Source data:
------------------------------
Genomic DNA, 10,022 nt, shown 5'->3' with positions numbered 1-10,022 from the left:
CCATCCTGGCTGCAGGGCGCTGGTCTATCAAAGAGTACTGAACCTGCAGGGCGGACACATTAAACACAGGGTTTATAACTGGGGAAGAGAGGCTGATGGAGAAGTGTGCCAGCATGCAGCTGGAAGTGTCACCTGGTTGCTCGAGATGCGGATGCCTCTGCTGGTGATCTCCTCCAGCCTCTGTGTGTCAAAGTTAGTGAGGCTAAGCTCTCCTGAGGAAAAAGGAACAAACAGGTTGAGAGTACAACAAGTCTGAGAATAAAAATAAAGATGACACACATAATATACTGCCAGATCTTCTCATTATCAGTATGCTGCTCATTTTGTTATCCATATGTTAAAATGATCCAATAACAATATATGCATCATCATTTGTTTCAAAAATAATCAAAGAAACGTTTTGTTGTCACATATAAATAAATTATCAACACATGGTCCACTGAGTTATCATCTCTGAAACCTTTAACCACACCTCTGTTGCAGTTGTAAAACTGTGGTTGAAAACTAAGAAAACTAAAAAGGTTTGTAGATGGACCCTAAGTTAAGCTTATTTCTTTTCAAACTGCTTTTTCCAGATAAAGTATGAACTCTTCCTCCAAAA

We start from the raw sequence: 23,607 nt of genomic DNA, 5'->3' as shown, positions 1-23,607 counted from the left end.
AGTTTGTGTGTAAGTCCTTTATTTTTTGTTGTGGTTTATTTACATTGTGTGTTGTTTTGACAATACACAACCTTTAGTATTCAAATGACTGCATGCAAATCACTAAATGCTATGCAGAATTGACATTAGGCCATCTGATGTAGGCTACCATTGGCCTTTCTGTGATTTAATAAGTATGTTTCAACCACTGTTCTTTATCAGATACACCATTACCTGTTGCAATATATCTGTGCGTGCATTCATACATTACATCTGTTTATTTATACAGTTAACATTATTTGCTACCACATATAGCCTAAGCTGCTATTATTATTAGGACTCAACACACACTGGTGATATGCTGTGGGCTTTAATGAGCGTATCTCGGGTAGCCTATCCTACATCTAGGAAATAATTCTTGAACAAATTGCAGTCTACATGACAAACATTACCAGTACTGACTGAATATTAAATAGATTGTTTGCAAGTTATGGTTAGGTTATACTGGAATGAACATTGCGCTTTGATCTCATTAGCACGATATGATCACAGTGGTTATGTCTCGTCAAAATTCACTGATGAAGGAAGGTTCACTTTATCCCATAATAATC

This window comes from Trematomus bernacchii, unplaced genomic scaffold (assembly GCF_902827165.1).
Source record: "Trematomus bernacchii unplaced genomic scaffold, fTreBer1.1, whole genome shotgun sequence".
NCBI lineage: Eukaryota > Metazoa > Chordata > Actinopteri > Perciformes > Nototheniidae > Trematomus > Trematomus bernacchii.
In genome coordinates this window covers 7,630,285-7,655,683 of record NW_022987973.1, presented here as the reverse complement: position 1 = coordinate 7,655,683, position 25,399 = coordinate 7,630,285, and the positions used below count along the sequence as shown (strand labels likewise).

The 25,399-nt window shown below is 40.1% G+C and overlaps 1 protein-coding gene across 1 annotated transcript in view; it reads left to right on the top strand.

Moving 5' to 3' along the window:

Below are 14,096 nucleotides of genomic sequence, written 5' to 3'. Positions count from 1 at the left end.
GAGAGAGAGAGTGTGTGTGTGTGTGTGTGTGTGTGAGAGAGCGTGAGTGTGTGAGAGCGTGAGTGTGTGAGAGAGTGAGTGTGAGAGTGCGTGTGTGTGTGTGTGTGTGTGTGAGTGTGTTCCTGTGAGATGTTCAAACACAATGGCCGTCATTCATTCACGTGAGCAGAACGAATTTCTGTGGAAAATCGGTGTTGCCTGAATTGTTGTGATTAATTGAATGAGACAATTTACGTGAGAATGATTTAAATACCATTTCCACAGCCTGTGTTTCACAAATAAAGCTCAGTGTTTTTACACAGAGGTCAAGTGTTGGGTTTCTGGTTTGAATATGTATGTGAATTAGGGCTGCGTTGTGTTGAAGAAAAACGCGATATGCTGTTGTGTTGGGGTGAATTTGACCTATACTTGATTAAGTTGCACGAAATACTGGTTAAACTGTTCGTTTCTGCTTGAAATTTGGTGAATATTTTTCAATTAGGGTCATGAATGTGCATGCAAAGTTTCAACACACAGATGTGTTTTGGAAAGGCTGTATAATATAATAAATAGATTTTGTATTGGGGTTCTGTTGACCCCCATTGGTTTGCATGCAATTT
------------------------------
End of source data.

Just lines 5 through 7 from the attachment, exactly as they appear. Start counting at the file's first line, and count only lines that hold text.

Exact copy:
This window comes from Trematomus bernacchii, unplaced genomic scaffold (assembly GCF_902827165.1).
Source record: "Trematomus bernacchii unplaced genomic scaffold, fTreBer1.1, whole genome shotgun sequence".
NCBI lineage: Eukaryota > Metazoa > Chordata > Actinopteri > Perciformes > Nototheniidae > Trematomus > Trematomus bernacchii.